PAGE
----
In recent months, there has been lively debate in the public domain on whether the CNB’s monetary policy rates are too low given inflation and inflation expectations. Some participants in the debate have referred to real rates, i.e. nominal rates adjusted for inflation. This is perfectly okay, as the concept of real interest rates is a good guide as to how tight or easy monetary policy works in the economy. However, calculating real interest rates can be approached in different ways, especially when it comes to the inflation rate (actual or expected, derived from the consumer price index or another price index) and the type of interest rate.
Chart 1 – Interest rates and inflation
Note: inflation in year-on-year terms. Data sources: CNB and CZSO.
Ex-post real interest rates
Commentaries on monetary policy are often based on a simple comparison of the monetary policy rates and headline inflation derived from the consumer price index or from the narrower measure of core inflation. Chart 1 presents the evolution of these indicators over the last 25 years. Chart 2 shows the “ex-post” real interest rate calculated from these indicators. The ex-post real monetary policy rate derived from headline inflation was generally positive in the Czech Republic until 2007 and right up until 2014 when core inflation was used. It was then almost permanently negative. This was not a specifically Czech phenomenon. A similar trend can be observed for most advanced economies, including the euro area.
Chart 2 – Ex-post real interest rates
Note: year-on-year inflation for the given month, i.e. price growth in the past 12 months, is deducted from the 2W repo rate.
Ex ante real interest rates
Economists agree that ex ante real interest rates are a more suitable concept. In this case, interest rates are adjusted for inflation which is still expected, not inflation that has already occurred. Inflation derived from the data published by the Czech Statistical Office is a thing of the past. It no longer has any major bearing on today’s decisions by individuals and companies on whether to save more or spend more, nor does it affect decisions on whether to create buffers or engage in the debt-financing of investments. These decisions are affected by the interest rates which reflect expectations, outlooks and forecasts of inflation in the future. Or to be more precise, in a future which corresponds to the maturity of the relevant interest rate.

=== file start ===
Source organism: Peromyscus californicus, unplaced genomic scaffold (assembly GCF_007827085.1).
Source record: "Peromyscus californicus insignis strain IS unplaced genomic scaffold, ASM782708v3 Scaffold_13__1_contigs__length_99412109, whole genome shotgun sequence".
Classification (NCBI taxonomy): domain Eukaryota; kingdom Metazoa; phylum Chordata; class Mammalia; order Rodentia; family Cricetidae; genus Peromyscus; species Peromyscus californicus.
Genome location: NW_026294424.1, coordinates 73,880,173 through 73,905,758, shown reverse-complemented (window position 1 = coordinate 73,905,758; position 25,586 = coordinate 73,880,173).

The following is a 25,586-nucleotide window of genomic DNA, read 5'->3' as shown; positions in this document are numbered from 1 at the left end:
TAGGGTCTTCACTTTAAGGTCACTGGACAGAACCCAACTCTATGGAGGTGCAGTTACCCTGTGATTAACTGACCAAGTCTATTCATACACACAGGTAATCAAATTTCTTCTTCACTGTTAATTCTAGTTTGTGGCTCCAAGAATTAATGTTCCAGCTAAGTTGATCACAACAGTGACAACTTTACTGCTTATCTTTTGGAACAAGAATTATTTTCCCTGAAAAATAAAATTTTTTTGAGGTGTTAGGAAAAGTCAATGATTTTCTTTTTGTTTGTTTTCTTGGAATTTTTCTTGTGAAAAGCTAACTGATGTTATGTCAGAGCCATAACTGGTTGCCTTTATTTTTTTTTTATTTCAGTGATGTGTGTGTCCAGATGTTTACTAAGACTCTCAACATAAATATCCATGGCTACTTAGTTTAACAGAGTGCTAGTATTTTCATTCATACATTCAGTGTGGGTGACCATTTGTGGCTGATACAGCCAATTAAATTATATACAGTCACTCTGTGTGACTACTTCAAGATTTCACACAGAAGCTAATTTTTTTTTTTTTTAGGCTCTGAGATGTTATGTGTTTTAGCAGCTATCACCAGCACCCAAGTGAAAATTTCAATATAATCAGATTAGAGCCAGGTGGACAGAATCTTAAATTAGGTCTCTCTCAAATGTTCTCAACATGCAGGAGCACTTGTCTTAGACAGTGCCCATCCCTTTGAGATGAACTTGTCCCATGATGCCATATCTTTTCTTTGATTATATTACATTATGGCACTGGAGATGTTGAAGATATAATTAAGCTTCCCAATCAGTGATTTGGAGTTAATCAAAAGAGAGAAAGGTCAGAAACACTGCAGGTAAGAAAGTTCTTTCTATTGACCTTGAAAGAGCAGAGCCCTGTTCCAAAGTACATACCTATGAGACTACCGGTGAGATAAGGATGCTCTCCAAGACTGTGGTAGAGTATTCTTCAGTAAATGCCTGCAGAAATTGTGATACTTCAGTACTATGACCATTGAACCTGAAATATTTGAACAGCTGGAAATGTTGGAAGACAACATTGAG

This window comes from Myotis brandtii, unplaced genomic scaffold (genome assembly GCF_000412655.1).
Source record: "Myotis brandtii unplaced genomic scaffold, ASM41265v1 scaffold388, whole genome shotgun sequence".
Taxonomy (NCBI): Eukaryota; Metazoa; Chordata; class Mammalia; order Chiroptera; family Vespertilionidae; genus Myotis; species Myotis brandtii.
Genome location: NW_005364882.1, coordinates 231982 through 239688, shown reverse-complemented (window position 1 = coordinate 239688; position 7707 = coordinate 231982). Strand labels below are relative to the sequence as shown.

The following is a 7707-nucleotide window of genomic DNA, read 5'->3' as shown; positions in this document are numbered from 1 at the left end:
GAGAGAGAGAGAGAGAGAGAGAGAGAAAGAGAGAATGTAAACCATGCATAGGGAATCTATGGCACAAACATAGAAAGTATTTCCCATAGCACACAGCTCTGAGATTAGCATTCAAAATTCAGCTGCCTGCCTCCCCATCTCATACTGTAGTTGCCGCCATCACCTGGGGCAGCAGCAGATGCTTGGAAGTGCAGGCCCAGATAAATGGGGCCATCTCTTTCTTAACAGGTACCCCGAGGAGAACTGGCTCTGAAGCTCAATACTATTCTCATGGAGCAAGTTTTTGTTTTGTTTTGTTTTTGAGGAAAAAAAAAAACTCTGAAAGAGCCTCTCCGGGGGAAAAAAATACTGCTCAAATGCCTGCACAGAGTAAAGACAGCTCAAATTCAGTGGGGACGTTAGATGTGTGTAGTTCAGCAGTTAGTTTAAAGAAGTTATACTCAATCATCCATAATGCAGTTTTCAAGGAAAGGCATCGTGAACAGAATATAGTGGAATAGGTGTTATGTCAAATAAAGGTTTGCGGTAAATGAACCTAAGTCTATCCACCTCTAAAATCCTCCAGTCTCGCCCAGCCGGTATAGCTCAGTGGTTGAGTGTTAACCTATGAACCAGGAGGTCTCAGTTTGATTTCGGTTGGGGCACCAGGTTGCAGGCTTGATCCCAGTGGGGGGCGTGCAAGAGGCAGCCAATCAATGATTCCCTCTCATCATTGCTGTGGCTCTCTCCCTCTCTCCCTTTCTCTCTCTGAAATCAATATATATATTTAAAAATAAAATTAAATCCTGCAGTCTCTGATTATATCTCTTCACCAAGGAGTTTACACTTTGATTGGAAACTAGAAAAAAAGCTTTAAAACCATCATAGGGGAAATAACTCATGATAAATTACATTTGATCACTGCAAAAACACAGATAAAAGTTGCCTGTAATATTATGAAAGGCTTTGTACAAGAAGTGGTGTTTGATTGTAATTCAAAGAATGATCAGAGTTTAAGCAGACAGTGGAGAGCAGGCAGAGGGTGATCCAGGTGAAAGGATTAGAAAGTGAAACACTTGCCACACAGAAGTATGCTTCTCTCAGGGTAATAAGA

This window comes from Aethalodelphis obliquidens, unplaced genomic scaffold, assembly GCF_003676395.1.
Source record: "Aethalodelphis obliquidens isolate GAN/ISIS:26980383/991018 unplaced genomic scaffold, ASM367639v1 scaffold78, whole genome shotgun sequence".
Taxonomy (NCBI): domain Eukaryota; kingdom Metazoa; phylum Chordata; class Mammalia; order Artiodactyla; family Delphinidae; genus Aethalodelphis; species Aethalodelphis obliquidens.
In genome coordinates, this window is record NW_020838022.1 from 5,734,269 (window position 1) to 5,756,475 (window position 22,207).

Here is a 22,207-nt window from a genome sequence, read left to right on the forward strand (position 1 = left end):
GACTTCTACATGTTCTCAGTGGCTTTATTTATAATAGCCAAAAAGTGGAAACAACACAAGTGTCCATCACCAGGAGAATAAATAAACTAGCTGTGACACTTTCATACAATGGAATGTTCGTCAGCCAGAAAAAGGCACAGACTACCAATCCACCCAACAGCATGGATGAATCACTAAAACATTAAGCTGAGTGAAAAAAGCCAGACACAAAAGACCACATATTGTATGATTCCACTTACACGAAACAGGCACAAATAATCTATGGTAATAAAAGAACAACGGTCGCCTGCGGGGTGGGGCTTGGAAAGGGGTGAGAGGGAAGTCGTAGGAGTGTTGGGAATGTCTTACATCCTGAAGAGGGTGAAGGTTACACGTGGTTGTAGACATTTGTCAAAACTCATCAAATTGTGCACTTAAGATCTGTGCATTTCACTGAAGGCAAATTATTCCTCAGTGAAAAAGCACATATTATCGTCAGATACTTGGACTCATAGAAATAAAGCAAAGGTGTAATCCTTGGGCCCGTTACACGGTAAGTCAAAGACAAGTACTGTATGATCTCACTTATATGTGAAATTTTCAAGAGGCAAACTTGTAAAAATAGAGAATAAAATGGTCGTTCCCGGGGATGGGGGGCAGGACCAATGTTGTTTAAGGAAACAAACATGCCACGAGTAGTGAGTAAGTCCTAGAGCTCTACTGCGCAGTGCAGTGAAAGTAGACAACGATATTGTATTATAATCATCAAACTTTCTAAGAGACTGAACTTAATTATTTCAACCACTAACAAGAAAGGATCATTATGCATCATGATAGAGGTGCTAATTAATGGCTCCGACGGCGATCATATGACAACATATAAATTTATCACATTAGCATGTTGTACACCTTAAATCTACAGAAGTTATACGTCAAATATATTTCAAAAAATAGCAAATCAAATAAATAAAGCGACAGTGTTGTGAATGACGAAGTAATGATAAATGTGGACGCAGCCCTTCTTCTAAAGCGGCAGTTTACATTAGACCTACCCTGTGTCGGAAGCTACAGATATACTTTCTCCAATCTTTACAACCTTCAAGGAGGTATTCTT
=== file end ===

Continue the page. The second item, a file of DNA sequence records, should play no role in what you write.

Savers wonder whether the interest they are offered will cover at least expected inflation. Companies weigh up whether investments made today at the rate they are offered will pay off in a year’s time when they sell at the expected price. This is why inflation forecasts and inflation expectations play such an important role in monetary policy decision-making. Past inflation does not play such a major role and it doesn’t make much sense to deduct it from the interest rates that are applicable from now to the future.
Chart 3 – Ex ante real monetary policy rates
Note: year-on-year inflation expected one year ahead, i.e. price growth over the next 12 months, is deducted from the 2W repo rate.
What current real interest rates tell us about monetary policy decision-making
When calculating ex ante real interest rates, several measures of expected inflation can be used. This is why the results may differ widely (see Chart 3). It is natural for us to start with our own inflation forecast published by the CNB. The forecast expects inflation of 2.3% twelve months from now. According to CNB experts, there won’t be much additional inflation from February of this year. Almost all the inflation already occurred at the start of the year. This mainly includes energy price increases to the price caps set by the government, but also other January price list adjustments affecting other parts of the consumer basket. From this perspective, ex ante real interest rates are already strongly positive, reaching 4.7%. In other words, monetary policy rates now exceed the rate of expected price growth in the near future.